I am off to Athens, Greece this evening to meet with some folks and to ponder what Socrates, Plato and Thucydides would say about Barack Obama’s coming showdown with Bibi Netanyahu over East Jerusalem.
Netanyahu is very clearly Obama’s Khrushchev.
Netanyahu is poking the Obama White House, ridiculing his foreign policy team, and launching preemptive strikes at the very necessary deal-making that Obama must move forward in the region to shore up America’s power position and global relevance.
The Moskowitz-Netanyahu Plan to expand settlements in East Jerusalem, clearly over the red lines set by previous presidential administration and Israeli prime ministerships, is designed to pommel Obama and deflate his power in the eyes of other regional stakeholders.
Obama needs to politely crush Netanyahu — and do it with a smile, without losing his temper, just as Richard Wolffe — in his new book Renegade: The Making of an American President — describes Obama doing to political foes he politely vanquished.
If Obama doesn’t find a way to knock Netanyahu down off his perch, then Bibi will define Obama rather than Obama leading and setting the key parameters for a new, forward looking, stable Middle East equilibrium.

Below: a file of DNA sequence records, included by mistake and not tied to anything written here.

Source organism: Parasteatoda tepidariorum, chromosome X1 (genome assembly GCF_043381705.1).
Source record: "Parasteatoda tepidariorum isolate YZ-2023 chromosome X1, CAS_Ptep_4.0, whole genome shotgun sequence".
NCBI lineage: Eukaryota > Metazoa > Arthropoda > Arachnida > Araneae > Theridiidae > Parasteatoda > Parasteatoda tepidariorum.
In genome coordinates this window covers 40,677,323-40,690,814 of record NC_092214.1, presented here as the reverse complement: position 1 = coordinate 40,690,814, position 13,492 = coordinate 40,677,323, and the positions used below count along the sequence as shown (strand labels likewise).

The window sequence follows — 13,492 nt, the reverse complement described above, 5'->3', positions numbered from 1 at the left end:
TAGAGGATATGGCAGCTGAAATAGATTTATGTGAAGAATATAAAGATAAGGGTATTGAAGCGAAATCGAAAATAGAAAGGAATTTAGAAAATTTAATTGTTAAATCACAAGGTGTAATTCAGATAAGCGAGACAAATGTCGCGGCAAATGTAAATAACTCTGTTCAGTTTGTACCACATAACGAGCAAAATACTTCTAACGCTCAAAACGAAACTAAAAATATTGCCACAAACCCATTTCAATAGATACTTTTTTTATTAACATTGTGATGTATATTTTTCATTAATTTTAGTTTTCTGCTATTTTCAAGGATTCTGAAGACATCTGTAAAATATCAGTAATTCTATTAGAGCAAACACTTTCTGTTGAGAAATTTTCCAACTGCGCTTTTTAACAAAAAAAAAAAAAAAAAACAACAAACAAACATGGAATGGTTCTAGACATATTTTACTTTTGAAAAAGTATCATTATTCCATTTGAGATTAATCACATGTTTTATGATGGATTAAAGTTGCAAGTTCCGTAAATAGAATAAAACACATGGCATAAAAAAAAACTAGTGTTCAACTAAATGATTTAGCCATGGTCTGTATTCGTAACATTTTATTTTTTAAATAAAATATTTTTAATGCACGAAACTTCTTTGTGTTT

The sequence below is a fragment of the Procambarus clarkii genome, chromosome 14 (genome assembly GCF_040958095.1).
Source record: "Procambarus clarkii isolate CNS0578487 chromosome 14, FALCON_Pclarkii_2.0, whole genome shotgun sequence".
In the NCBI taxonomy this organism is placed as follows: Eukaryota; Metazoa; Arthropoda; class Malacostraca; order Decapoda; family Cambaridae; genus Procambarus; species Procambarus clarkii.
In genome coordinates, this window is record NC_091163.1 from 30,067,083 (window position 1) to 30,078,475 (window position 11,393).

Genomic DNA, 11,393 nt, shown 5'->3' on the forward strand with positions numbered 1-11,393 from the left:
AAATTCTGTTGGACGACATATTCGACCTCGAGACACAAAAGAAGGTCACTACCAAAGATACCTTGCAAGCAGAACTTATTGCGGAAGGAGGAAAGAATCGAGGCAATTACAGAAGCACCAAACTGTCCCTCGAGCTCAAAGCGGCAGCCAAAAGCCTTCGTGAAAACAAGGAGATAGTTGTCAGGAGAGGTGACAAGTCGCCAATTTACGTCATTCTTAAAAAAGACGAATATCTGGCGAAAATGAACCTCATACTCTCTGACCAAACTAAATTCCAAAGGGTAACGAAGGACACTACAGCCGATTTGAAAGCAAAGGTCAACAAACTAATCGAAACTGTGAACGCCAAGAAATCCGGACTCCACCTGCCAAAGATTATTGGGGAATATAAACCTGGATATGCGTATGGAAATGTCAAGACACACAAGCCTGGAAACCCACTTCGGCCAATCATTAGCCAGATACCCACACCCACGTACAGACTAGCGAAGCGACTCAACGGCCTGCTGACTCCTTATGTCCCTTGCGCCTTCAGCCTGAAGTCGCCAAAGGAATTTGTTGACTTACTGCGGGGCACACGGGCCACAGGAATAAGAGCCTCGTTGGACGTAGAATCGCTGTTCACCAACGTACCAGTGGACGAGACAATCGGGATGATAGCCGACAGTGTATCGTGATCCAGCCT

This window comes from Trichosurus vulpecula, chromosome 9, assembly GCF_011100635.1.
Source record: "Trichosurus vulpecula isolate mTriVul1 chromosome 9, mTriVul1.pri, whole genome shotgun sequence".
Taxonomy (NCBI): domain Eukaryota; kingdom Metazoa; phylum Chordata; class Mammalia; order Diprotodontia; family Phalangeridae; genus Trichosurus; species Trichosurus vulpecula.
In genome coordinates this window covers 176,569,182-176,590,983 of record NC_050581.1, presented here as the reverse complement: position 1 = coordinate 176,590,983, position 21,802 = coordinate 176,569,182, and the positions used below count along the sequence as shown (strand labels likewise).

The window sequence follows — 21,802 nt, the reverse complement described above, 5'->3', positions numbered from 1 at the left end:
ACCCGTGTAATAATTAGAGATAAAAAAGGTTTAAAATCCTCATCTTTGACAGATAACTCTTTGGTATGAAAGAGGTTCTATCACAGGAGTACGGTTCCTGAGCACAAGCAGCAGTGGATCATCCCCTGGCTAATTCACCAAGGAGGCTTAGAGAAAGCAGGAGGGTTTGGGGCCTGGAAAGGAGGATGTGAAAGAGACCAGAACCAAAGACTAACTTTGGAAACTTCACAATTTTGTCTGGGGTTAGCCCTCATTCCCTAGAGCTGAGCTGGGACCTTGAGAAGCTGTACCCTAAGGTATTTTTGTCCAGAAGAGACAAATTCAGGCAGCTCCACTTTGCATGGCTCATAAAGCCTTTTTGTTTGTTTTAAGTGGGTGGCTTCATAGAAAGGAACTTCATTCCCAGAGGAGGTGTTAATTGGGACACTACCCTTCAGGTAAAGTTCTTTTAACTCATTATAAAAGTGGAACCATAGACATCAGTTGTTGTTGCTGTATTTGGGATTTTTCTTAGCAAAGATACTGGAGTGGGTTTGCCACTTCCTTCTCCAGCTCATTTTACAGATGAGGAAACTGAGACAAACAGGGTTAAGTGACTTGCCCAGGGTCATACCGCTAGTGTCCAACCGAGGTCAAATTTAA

Netanyahu doesn’t want to play along with any form of negotiations process — even a fake one of the sort that Elliot Abrams generated in the past. He wants nothing at all to work on the Israel-Palestine front — and believes he can wield Congressional power via his levers in the American Jewish community to create painful costs for the White House that ultimately constrain the President’s latitude.
Obama has no choice. If he acquiesces to Netanyahu, which the Israel Prime Minister is counting on, then the game is over in the region — and America will slide down a long, slippery slope of nations doubting America’s global leverage and competence to accomplish objectives it sets out for itself.
If he creates costs, significant ones, for Netanyahu — which I believe he must do to maintain a “no false choice” approach to the Middle East, then Obama has a chance to pull off some global re-ordering, but there will be domestic costs for him in Congress.
Khrushchev tried to define Kennedy — and nearly succeeded.
Kennedy ended up making the right choices and scuttled Khrushchev, shutting down his antics and deflating his power.
Obama must do no less with Benjamin Netanyahu.
— Steve Clemons